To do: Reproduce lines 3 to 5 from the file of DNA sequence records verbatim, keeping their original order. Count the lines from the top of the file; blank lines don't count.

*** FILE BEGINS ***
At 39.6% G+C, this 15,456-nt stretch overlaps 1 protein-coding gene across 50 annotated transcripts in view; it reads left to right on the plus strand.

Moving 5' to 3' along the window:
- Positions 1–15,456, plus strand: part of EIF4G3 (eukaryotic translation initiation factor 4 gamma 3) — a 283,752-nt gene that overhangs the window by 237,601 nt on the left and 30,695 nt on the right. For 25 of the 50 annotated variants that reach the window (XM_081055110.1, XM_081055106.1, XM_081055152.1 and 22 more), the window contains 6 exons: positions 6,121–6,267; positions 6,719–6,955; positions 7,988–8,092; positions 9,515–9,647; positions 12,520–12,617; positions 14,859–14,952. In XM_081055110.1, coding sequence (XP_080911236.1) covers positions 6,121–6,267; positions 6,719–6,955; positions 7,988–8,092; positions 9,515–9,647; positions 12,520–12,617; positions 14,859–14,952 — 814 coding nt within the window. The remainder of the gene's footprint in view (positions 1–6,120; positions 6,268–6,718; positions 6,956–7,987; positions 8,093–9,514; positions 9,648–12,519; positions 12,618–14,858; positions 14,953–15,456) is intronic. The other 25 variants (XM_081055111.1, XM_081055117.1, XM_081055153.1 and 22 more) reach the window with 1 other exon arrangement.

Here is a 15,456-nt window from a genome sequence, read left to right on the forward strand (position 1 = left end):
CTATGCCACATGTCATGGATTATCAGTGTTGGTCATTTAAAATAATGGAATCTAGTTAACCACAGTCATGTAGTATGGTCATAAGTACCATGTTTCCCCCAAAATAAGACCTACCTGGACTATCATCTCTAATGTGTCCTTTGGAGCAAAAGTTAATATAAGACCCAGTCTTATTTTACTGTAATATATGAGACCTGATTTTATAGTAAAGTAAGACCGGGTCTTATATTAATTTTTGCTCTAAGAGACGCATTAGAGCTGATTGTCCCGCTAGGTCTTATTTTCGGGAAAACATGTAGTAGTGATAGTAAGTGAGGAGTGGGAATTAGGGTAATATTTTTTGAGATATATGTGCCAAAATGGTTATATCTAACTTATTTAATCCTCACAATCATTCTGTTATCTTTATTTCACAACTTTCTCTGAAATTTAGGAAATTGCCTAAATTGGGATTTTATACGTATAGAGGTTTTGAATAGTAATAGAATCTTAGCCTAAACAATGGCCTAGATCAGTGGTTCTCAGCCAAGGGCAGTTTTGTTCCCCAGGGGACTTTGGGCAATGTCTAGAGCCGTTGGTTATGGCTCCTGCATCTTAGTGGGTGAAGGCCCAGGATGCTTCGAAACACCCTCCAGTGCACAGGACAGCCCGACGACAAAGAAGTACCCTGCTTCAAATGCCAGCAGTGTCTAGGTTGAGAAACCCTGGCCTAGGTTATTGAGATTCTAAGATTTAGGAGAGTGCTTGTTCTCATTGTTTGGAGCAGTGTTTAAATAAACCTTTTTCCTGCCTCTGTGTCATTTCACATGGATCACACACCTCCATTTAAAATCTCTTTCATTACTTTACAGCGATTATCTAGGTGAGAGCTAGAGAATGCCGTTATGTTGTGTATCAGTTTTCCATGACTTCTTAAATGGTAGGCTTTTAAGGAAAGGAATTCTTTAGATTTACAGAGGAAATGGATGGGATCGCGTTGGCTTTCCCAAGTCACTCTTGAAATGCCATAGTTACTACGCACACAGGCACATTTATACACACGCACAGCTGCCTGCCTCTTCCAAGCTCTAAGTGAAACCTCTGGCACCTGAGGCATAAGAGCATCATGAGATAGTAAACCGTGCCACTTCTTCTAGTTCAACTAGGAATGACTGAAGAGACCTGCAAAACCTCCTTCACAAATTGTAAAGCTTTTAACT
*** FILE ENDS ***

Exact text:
- Positions 1–15,456, plus strand: part of EIF4G3 (eukaryotic translation initiation factor 4 gamma 3) — a 283,752-nt gene that overhangs the window by 237,601 nt on the left and 30,695 nt on the right. For 25 of the 50 annotated variants that reach the window (XM_081055110.1, XM_081055106.1, XM_081055152.1 and 22 more), the window contains 6 exons: positions 6,121–6,267; positions 6,719–6,955; positions 7,988–8,092; positions 9,515–9,647; positions 12,520–12,617; positions 14,859–14,952. In XM_081055110.1, coding sequence (XP_080911236.1) covers positions 6,121–6,267; positions 6,719–6,955; positions 7,988–8,092; positions 9,515–9,647; positions 12,520–12,617; positions 14,859–14,952 — 814 coding nt within the window. The remainder of the gene's footprint in view (positions 1–6,120; positions 6,268–6,718; positions 6,956–7,987; positions 8,093–9,514; positions 9,648–12,519; positions 12,618–14,858; positions 14,953–15,456) is intronic. The other 25 variants (XM_081055111.1, XM_081055117.1, XM_081055153.1 and 22 more) reach the window with 1 other exon arrangement.

Here is a 15,456-nt window from a genome sequence, read left to right on the forward strand (position 1 = left end):
CTATGCCACATGTCATGGATTATCAGTGTTGGTCATTTAAAATAATGGAATCTAGTTAACCACAGTCATGTAGTATGGTCATAAGTACCATGTTTCCCCCAAAATAAGACCTACCTGGACTATCATCTCTAATGTGTCCTTTGGAGCAAAAGTTAATATAAGACCCAGTCTTATTTTACTGTAATATATGAGACCTGATTTTATAGTAAAGTAAGACCGGGTCTTATATTAATTTTTGCTCTAAGAGACGCATTAGAGCTGATTGTCCCGCTAGGTCTTATTTTCGGGAAAACATGTAGTAGTGATAGTAAGTGAGGAGTGGGAATTAGGGTAATATTTTTTGAGATATATGTGCCAAAATGGTTATATCTAACTTATTTAATCCTCACAATCATTCTGTTATCTTTATTTCACAACTTTCTCTGAAATTTAGGAAATTGCCTAAATTGGGATTTTATACGTATAGAGGTTTTGAATAGTAATAGAATCTTAGCCTAAACAATGGCCTAGATCAGTGGTTCTCAGCCAAGGGCAGTTTTGTTCCCCAGGGGACTTTGGGCAATGTCTAGAGCCGTTGGTTATGGCTCCTGCATCTTAGTGGGTGAAGGCCCAGGATGCTTCGAAACACCCTCCAGTGCACAGGACAGCCCGACGACAAAGAAGTACCCTGCTTCAAATGCCAGCAGTGTCTAGGTTGAGAAACCCTGGCCTAGGTTATTGAGATTCTAAGATTTAGGAGAGTGCTTGTTCTCATTGTTTGGAGCAGTGTTTAAATAAACCTTTTTCCTGCCTCTGTGTCATTTCACATGGATCACACACCTCCATTTAAAATCTCTTTCATTACTTTACAGCGATTATCTAGGTGAGAGCTAGAGAATGCCGTTATGTTGTGTATCAGTTTTCCATGACTTCTTAAATGGTAGGCTTTTAAGGAAAGGAATTCTTTAGATTTACAGAGGAAATGGATGGGATCGCGTTGGCTTTCCCAAGTCACTCTTGAAATGCCATAGTTACTACGCACACAGGCACATTTATACACACGCACAGCTGCCTGCCTCTTCCAAGCTCTAAGTGAAACCTCTGGCACCTGAGGCATAAGAGCATCATGAGATAGTAAACCGTGCCACTTCTTCTAGTTCAACTAGGAATGACTGAAGAGACCTGCAAAACCTCCTTCACAAATTGTAAAGCTTTTAACT